New college student says no to getting high and to drinking alcohol

I am not sure why you want to change her mind. As someone who feels the exact same way and went to school with a huge frat culture, I did find that finding like-minded people, NOT going to these parties was the best way to go. She is going to have a tough enough time finding people that she can relate to when it comes to these things - the least you can do is support her choices and values, not try to change her mind.</p>

<p>I’ve always hated those large, anonymous, alcohol-fueled parties. For the first month of college, I didn’t really hang with anyone because I hadn’t found non-partiers to chill with. He will find his group eventually. I’m a loner a good part of the time, so the lack of friends didn’t bother me as much as it might bother someone else. I didn’t drink until the very end of the second semester, and although I’ve been drunk since then, I rarely (less than once a month) partake in alcohol. </p>

<p>And don’t be harsh to the roommate. It’s not his job to sit in the room with your son if he doesn’t want to come out. My roommate did the same thing and I was grateful. It meant I didn’t need to force a conversation with someone who wasn’t likely to be a close friend of mine. She was a nice person, but not the type of person I wanted to be friends with.</p>

<p>Oh, and my mother was appalled by the lack of my partying (aka socializing in her words). She simply did not understand that I find such activities boring. If you have a son or daughter who doesn’t want to drink/use drugs/party, don’t think it’s strange or abnormal. And don’t try to convince them otherwise. It won’t work and is rather annoying from my point of view.</p>

<p>acollegestudent: I don’t want to necessarily change my D’s mind, I want to open her mind. Alcohol is not evil when in drank moderation and I want her to learn that, I want her to know that if she is watching movies with friends and someone decides to have a beer that she doesn’t have to sever ties.
If she finds like minded friends than great but if she doesn’t I don’t want her to think that she can’t have friends that drink because she can, there just needs to be a mutual respect for each ones choices.</p>

<p>Honestly I don’t really drink anymore and I can count on one hand how many times I have drank around D, DH will occasionally have a beer after work. So it isn’t that I want her party her College years away, it is that I don’t want her push potential friends away because they choose to drink.</p>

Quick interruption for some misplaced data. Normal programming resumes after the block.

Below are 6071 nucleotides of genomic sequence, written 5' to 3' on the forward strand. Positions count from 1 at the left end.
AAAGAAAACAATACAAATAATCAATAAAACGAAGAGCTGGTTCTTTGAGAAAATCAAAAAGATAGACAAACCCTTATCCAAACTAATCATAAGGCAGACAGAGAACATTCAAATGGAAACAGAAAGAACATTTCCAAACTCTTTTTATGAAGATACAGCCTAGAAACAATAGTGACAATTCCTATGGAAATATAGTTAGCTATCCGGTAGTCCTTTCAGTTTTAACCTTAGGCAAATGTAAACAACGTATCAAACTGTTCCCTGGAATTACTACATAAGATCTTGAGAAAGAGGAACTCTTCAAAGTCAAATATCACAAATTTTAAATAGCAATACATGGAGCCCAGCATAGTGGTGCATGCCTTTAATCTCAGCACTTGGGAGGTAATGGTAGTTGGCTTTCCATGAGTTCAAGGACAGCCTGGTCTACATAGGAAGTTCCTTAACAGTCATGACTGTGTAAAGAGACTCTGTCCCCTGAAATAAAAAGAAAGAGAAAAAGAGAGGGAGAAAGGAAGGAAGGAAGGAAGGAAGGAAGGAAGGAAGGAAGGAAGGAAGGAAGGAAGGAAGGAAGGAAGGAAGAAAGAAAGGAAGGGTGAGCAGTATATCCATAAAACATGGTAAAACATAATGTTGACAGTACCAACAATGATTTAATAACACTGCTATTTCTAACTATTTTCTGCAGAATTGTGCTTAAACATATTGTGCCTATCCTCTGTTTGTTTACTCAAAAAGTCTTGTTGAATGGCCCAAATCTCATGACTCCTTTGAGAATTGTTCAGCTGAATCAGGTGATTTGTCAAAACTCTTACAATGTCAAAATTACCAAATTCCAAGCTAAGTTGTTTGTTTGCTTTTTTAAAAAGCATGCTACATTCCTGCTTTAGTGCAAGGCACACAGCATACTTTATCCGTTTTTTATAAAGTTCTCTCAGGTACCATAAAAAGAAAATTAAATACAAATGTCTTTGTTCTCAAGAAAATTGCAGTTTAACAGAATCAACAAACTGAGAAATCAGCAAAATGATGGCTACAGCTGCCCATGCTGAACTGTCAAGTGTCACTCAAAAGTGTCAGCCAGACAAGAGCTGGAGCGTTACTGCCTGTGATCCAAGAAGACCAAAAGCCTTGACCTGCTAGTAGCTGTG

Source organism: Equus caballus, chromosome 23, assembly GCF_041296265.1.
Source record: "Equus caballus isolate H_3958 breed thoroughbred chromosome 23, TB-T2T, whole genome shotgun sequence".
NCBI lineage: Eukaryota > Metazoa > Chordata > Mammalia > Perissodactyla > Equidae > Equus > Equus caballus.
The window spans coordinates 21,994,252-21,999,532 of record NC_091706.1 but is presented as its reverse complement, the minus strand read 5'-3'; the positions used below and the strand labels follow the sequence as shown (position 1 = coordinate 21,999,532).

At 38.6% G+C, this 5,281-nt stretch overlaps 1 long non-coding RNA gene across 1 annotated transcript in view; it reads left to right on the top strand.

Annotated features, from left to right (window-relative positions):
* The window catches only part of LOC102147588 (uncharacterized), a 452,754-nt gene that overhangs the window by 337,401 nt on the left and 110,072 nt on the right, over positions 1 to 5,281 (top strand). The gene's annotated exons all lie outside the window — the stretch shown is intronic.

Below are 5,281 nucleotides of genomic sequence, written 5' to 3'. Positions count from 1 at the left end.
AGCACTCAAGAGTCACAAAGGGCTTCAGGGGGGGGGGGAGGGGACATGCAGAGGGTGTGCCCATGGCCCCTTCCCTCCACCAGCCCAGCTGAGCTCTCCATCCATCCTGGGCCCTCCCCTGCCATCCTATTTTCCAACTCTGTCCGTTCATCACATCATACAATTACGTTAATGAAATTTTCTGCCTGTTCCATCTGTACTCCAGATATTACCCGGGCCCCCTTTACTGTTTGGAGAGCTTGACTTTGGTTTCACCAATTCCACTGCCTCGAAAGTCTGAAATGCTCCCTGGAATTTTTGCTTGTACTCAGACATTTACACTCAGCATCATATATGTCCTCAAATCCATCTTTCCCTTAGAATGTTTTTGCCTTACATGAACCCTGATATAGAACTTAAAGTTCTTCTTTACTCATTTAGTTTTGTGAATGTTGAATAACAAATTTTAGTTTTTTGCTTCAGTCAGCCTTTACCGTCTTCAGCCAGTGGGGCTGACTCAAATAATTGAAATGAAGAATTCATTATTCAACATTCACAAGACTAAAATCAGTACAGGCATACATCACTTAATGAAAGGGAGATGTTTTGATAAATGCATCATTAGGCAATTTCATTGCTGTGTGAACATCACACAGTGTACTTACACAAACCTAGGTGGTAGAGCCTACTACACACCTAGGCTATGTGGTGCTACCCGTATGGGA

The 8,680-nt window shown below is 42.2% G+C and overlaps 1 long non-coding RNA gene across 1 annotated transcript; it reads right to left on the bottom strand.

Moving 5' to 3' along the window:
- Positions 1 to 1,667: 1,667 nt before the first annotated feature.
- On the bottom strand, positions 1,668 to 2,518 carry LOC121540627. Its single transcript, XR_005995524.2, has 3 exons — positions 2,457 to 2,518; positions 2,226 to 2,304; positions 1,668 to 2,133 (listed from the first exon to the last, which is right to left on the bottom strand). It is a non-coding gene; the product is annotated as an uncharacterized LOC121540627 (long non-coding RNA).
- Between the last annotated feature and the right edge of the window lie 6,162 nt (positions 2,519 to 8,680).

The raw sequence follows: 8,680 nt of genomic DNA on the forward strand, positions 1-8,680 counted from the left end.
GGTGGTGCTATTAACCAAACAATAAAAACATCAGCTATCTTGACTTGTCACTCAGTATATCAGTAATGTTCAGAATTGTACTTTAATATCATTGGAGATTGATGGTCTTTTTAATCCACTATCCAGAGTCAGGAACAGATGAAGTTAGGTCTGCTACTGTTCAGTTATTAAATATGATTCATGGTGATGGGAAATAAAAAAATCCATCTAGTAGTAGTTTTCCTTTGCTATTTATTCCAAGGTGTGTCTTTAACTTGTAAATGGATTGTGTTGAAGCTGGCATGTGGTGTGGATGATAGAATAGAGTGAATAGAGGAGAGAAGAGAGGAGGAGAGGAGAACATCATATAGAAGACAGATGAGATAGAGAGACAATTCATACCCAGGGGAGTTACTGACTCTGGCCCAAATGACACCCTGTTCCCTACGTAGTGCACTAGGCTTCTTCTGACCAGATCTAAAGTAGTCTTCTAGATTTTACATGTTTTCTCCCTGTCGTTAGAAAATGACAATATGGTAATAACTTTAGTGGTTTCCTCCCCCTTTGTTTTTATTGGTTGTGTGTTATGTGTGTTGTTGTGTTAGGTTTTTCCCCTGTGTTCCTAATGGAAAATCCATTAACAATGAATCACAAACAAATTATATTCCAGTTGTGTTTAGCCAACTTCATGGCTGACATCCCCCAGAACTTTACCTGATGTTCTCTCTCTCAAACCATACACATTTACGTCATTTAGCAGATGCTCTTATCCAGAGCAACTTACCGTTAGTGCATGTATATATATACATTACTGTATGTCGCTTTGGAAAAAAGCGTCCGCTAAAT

<p>My DS made it through freshman year at a LAC known for being pretty liberal in terms of alcohol/drugs w/o using either. He also hates big and loud parties of any kind. But he found - over time - a good group of friends who understood his decision not to partake and who also preferred to hang out in each other’s rooms instead of the major party scene.
The first weeks are really hard and the kids don’t have enough work at the moment so, OP, give it some time. When classes and the workload kicks in, your son will get to know more kids like himself.</p>



<p>To be honest, I don’t think that going to a party where it’s necessary to bring your own cup as a prop is the best way to find out that drinking alcohol in moderation–like a glass of wine with dinner–is o.k. I don’t think people at big college parties are role models of moderate alcohol use. I don’t know enough about tailgating (I’ve never done that) to know whether that setting is more of a moderate-drinking setting. </p>

<p>If your daughter has already seen her father have a beer or two after work without becoming intoxicated, then she knows this is possible. It may be that she does not know it is possible for young people to do this, because they do it so rarely.</p>

<p>I can relate to the concern that a child is “missing out” on things that the parent thinks are fun, or critical to social life, or whatever. But if it’s not the kid’s idea of fun, the kid isn’t missing out.</p>